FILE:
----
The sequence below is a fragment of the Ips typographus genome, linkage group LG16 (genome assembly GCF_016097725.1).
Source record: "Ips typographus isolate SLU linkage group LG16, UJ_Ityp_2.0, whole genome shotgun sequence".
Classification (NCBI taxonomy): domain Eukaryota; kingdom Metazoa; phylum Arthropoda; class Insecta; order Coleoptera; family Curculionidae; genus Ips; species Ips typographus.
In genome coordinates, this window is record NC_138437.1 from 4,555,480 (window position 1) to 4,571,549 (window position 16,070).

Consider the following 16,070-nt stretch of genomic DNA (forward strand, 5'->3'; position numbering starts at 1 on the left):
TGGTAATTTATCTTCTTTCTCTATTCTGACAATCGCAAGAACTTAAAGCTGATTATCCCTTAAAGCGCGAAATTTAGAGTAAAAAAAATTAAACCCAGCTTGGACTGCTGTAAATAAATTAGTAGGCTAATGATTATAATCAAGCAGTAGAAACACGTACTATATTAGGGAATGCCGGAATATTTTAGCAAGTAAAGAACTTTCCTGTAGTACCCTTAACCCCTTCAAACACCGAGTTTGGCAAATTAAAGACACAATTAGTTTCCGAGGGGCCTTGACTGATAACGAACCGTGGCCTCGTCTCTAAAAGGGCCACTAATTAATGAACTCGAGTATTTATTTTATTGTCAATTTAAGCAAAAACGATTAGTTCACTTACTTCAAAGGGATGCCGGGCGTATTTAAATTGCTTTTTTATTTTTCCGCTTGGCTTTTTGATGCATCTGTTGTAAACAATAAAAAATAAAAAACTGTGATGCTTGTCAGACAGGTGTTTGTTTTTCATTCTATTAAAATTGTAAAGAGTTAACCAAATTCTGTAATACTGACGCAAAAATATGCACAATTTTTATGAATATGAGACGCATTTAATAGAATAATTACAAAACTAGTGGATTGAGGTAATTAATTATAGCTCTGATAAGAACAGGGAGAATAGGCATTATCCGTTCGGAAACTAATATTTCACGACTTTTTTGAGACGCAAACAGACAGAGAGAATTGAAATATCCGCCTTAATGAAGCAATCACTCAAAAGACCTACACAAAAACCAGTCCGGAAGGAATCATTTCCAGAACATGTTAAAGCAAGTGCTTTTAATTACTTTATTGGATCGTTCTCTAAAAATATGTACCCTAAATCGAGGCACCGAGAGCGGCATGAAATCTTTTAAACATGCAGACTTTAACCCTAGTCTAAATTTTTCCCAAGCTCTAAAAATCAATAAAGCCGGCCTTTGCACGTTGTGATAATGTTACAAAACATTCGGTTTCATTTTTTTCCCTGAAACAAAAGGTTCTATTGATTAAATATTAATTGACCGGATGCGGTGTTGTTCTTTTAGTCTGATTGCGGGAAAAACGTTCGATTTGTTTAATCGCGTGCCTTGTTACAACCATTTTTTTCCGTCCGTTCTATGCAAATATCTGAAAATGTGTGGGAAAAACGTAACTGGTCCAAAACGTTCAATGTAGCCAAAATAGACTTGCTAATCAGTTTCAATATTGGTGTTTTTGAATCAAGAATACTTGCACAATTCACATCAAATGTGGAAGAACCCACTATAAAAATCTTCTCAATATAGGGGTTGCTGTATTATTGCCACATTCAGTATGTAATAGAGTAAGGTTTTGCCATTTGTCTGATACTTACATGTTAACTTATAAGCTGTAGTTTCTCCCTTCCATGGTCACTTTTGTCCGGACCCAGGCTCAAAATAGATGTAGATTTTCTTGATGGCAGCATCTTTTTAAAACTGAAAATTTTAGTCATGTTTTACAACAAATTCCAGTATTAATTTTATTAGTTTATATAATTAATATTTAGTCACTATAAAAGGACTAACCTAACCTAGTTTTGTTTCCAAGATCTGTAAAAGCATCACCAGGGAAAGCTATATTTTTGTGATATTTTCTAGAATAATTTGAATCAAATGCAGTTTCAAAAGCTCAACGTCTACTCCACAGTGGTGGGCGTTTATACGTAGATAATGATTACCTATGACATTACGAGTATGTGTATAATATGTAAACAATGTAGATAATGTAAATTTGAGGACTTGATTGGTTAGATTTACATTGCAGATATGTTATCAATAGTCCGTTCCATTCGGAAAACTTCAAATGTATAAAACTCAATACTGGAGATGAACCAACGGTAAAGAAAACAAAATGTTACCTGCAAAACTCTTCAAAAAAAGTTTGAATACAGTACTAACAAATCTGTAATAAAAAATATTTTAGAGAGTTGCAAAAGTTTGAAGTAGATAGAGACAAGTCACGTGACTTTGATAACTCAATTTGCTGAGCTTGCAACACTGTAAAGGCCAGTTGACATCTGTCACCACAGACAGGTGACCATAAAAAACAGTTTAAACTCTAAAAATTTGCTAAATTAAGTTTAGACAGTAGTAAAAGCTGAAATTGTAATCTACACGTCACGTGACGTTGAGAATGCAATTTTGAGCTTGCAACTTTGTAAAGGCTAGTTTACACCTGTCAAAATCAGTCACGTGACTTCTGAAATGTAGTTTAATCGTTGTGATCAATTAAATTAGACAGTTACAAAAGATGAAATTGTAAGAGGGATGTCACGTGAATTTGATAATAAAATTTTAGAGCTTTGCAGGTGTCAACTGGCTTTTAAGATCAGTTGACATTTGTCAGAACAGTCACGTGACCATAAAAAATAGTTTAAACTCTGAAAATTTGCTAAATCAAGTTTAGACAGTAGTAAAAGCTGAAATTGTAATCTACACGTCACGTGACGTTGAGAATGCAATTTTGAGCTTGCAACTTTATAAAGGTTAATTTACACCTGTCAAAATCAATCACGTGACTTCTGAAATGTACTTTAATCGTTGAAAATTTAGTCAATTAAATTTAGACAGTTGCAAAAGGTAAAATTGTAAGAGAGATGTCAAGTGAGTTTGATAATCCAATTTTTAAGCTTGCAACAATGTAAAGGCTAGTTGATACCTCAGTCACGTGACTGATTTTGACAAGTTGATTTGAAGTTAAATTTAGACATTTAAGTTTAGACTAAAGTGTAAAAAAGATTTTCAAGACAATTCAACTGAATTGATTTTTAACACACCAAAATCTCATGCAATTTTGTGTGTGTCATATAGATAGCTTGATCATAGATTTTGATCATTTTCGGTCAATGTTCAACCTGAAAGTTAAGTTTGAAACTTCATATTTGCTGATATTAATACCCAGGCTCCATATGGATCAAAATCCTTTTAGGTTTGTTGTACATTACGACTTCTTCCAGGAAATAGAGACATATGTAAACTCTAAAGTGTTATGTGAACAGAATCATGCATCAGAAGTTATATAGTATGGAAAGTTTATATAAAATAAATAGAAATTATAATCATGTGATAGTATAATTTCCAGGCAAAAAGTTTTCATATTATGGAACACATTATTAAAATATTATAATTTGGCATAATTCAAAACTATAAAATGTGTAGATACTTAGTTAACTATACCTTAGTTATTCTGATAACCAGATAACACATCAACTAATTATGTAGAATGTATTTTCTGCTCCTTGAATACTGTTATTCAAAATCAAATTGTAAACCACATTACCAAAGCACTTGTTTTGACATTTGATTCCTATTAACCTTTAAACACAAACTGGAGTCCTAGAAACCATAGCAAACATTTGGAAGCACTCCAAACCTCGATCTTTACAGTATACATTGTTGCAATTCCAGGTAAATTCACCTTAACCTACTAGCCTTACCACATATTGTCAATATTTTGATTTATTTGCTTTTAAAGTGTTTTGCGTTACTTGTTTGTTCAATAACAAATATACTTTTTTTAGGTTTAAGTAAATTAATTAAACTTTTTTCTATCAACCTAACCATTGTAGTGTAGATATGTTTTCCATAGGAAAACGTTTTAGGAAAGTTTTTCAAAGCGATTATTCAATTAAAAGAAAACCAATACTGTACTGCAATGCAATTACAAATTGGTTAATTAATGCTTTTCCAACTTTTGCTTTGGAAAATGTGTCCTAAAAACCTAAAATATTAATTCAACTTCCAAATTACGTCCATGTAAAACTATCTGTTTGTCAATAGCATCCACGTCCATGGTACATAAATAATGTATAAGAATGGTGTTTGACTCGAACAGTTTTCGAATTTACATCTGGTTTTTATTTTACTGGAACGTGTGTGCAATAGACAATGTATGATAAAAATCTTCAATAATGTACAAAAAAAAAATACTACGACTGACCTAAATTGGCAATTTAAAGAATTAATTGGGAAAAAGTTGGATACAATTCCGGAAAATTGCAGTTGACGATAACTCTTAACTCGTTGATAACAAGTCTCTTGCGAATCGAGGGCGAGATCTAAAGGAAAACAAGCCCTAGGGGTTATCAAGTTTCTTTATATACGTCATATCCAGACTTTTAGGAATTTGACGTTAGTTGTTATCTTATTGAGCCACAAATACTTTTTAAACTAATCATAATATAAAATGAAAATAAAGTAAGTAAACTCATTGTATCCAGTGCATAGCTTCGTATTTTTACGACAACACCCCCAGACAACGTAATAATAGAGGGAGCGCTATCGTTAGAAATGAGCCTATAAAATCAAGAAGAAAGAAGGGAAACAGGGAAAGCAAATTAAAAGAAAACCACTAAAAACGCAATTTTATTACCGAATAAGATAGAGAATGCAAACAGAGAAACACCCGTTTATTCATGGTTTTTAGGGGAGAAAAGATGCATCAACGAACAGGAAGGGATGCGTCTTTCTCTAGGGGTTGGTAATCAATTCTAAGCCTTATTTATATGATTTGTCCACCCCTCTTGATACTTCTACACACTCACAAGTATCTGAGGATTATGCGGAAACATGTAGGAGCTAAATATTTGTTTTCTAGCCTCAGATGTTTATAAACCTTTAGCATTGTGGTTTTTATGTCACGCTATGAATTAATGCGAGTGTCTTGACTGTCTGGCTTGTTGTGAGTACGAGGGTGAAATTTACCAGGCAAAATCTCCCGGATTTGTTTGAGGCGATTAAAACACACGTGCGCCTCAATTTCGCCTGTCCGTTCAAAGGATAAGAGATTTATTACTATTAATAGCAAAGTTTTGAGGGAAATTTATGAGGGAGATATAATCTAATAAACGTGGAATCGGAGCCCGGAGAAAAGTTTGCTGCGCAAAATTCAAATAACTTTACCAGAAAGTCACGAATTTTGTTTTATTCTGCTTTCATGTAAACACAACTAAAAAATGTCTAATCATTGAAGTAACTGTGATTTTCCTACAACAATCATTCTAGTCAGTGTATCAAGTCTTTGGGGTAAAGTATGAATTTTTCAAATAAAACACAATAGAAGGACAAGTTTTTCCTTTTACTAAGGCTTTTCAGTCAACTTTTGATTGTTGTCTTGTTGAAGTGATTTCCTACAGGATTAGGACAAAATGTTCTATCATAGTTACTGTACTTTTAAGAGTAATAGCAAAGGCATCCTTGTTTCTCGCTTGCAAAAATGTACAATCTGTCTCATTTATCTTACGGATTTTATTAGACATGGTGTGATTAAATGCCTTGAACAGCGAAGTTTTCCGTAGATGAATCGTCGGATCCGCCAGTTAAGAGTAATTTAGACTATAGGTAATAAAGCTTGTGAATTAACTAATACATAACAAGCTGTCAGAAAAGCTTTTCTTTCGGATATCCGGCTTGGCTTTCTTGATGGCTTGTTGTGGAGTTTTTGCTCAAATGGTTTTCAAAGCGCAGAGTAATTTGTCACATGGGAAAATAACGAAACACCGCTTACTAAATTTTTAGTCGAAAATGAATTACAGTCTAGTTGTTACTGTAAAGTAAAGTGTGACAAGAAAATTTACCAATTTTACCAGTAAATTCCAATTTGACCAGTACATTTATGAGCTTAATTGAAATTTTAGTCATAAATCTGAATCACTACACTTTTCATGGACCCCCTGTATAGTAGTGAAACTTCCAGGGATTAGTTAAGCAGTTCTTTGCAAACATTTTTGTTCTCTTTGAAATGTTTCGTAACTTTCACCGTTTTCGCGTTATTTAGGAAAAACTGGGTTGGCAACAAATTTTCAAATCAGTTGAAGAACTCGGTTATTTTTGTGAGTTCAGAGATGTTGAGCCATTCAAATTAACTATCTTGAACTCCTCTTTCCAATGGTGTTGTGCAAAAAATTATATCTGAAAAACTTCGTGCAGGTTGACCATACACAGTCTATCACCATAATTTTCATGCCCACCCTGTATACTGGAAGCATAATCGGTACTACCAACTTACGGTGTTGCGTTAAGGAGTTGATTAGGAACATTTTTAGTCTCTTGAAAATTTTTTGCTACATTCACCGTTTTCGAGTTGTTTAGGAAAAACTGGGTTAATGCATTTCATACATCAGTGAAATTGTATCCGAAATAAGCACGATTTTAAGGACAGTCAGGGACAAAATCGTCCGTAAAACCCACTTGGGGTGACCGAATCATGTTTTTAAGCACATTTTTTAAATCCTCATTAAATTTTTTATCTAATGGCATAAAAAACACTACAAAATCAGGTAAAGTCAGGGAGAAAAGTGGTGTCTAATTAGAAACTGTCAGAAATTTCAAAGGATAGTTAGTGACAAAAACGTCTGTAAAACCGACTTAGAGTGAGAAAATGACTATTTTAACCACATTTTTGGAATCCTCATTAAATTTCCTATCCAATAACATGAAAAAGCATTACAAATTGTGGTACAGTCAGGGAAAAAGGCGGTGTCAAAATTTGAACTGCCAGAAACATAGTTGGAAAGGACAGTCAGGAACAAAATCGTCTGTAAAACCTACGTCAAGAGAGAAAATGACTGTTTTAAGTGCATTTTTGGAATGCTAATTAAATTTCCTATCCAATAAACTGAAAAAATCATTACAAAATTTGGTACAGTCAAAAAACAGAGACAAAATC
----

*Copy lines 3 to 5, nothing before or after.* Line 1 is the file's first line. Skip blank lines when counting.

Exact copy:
Classification (NCBI taxonomy): domain Eukaryota; kingdom Metazoa; phylum Arthropoda; class Insecta; order Coleoptera; family Curculionidae; genus Ips; species Ips typographus.
In genome coordinates, this window is record NC_138437.1 from 4,555,480 (window position 1) to 4,571,549 (window position 16,070).

Consider the following 16,070-nt stretch of genomic DNA (forward strand, 5'->3'; position numbering starts at 1 on the left):